Seth Davis was fated to cover basketball, which is exactly what he's been doing for the last 20 years. He attended Duke University during the school's era of domination in the late Eighties and early Nineties and befriended Mike Krzyzewski. Conversations with the legendary coach and all those Final Fours only deepened his obsession. That's why he now scribbles a constant stream of stories for 'Sports Illustrated,' provides analytical insight for CBS Sports, hosts "The Seth Davis Show" on CampusInsiders.com (where he sits down with legends like Phil Jackson and Mack Brown), and is about to release his third book, 'Wooden: A Coach's Life.'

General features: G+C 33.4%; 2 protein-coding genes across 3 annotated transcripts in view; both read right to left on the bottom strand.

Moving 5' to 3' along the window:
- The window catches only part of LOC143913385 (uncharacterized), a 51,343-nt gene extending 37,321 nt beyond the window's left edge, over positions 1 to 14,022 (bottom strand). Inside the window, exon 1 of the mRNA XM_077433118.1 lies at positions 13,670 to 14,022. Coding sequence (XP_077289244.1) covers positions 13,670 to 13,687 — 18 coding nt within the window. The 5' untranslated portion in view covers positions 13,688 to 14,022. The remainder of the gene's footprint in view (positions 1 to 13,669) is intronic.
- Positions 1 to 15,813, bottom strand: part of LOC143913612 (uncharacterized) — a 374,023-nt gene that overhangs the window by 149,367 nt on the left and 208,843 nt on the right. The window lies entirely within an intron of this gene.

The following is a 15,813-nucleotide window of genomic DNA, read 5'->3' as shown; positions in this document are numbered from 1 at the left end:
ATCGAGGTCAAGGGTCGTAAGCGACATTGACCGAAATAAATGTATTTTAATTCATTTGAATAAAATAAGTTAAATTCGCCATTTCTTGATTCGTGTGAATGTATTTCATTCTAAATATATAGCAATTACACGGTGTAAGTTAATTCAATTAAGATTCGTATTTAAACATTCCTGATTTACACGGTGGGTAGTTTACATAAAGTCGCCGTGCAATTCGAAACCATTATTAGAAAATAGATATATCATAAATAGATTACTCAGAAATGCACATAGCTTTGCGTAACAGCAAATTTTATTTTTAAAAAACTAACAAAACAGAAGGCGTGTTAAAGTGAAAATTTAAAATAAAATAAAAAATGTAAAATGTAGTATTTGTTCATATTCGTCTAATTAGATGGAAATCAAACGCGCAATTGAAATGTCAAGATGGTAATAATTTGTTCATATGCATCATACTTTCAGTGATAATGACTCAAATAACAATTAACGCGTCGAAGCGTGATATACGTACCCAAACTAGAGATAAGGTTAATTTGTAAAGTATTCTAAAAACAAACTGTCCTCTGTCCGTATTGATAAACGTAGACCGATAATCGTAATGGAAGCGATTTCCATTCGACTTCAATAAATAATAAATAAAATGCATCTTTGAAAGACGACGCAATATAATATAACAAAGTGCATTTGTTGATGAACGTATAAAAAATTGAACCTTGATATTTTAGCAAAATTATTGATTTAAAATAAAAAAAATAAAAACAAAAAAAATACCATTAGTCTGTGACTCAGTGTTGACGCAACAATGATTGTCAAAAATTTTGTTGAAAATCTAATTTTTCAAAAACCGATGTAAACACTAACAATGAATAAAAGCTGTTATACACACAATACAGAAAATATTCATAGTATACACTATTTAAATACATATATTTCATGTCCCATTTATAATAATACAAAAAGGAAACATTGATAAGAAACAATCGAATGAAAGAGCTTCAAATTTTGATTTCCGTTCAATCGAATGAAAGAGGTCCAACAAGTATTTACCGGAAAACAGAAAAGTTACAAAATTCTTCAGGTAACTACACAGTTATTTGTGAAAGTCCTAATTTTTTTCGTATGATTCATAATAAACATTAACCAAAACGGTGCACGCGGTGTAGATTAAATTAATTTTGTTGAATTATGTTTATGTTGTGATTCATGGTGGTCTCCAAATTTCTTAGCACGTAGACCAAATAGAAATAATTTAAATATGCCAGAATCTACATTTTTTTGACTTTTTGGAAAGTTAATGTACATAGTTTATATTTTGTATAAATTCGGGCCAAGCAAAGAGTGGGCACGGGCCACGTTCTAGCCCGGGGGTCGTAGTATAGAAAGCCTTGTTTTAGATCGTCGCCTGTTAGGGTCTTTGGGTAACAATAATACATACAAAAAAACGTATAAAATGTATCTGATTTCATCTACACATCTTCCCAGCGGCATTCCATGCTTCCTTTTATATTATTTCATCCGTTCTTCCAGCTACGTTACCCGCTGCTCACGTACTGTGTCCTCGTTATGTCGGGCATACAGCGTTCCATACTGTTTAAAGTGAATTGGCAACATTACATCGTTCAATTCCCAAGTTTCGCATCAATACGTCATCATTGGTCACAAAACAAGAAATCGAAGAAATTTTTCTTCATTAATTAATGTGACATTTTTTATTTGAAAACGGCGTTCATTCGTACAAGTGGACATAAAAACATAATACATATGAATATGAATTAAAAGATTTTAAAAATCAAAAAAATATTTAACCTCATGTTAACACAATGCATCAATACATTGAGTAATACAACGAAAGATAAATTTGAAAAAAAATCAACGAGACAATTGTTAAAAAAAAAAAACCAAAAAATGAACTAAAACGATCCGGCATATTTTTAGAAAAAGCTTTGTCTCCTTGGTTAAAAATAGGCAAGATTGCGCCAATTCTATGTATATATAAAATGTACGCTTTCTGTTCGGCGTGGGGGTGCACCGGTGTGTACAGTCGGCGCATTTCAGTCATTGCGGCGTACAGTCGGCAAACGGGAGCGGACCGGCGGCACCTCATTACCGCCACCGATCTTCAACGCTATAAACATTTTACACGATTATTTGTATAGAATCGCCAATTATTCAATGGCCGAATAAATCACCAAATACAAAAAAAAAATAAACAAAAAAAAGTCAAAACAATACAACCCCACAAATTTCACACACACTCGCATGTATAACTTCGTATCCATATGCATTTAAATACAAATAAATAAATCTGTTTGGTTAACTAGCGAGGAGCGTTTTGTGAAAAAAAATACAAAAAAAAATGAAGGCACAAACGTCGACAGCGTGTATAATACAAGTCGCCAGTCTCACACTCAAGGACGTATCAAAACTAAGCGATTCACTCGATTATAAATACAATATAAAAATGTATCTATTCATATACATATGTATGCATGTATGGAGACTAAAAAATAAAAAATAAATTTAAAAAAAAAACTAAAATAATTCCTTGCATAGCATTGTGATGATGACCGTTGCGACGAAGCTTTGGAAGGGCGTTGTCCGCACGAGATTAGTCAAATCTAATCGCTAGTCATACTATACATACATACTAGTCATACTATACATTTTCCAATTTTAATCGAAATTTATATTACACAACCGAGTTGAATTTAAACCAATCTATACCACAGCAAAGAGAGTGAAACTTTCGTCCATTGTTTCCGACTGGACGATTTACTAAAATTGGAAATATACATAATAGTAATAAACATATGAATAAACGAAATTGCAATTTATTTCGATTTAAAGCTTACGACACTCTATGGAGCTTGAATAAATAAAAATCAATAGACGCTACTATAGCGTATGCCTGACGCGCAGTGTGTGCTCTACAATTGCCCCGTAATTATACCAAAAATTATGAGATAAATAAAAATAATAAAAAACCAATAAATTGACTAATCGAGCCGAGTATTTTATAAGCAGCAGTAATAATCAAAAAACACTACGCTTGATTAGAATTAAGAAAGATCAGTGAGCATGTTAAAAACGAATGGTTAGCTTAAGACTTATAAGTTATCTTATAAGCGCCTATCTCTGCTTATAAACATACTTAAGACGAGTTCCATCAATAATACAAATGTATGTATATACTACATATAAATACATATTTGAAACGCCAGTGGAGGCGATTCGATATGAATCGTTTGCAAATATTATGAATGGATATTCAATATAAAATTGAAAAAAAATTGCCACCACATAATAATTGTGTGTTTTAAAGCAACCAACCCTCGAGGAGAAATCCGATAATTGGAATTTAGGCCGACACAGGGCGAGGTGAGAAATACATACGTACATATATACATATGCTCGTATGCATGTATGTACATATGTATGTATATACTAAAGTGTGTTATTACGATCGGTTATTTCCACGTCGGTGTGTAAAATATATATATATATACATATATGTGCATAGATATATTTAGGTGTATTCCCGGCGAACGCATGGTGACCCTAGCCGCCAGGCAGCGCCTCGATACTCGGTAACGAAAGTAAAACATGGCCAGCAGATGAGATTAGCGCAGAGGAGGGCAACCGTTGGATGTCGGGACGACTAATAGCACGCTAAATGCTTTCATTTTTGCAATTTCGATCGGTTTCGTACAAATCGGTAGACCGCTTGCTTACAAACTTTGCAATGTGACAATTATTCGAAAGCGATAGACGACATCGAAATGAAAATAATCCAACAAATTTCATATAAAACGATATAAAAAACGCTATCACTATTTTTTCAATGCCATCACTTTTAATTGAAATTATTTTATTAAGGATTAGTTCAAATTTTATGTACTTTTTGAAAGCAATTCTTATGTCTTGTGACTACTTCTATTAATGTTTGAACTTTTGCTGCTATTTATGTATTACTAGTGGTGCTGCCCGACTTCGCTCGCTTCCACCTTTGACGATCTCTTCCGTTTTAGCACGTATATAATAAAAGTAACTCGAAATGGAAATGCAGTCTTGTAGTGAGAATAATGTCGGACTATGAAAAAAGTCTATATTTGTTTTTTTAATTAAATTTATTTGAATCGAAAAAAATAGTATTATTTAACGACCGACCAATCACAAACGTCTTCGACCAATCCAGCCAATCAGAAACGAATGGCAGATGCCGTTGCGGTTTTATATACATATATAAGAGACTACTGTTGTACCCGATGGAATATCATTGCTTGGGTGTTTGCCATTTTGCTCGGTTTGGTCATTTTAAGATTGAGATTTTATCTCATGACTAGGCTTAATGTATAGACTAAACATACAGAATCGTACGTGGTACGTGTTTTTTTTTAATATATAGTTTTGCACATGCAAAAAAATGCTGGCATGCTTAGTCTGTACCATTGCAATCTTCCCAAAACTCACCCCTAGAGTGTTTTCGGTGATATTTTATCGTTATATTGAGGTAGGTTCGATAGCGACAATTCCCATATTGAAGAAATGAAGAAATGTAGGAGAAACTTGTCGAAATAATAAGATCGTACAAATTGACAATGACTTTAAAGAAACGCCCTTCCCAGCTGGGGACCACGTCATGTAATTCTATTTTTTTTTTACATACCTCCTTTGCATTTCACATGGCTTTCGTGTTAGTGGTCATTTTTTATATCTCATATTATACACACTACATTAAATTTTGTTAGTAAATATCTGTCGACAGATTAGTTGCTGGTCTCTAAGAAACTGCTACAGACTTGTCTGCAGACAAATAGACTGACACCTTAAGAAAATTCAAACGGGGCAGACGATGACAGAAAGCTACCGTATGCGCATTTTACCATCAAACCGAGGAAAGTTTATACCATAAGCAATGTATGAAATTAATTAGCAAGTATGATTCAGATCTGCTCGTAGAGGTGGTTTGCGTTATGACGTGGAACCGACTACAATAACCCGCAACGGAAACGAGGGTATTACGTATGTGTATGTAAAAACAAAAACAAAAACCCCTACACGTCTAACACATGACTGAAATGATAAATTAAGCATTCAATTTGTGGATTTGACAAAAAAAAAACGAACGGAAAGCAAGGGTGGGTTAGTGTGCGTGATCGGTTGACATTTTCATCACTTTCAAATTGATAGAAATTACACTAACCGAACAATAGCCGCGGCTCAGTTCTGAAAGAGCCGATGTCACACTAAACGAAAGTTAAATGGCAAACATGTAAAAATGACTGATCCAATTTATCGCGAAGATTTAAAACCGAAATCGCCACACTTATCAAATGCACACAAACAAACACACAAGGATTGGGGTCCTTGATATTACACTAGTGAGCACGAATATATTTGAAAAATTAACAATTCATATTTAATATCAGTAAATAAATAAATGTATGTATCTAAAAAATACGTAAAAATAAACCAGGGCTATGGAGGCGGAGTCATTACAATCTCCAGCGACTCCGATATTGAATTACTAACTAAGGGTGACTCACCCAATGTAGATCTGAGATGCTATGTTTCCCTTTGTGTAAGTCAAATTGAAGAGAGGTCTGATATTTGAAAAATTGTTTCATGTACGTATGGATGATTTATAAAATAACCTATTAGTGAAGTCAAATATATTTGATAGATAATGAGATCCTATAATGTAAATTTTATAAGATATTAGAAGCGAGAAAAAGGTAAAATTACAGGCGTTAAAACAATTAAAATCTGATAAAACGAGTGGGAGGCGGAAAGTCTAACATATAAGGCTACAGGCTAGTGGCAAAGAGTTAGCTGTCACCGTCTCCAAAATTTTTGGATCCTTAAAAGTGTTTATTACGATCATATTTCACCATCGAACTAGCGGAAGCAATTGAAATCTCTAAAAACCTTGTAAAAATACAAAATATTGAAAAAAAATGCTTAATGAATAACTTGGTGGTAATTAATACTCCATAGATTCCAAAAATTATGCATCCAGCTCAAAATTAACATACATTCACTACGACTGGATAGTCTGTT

"You would think that, after all of these years in the business, I would become jaded or I would become less of a sports fan, but I feel like as I'm getting older I'm becoming more of a sports fan," he says.
His obsession with sports and writing – "In my heart, in my soul, I am a writer" – has made Davis something of an expert on his own competition: journalists who write about basketball. He gave 'Men's Journal' a peak into his library, highlighting the greatest books about sports ever written.
The swindling, rule-bending, and backdoor-dealing in college sports is taken for granted these days, but it was a far less scrutinized ecosystem before Alexander Wolff and Armen Keteyian wrote 'Raw Recruits,' an exposé if there ever was one.
"It was the first to really talk about grassroots basketball and the nefarious influence of sneaker companies on that scene and how everything goes down in that world," Davis says. "It's supposed to repulse us, all these characters, all these leeches. It's repulsive, right? Let me tell you the dirty little secret. It's fascinating. I love it."
Davis is also quick to admit that he's just another guy making a buck off athletes. It is what it is.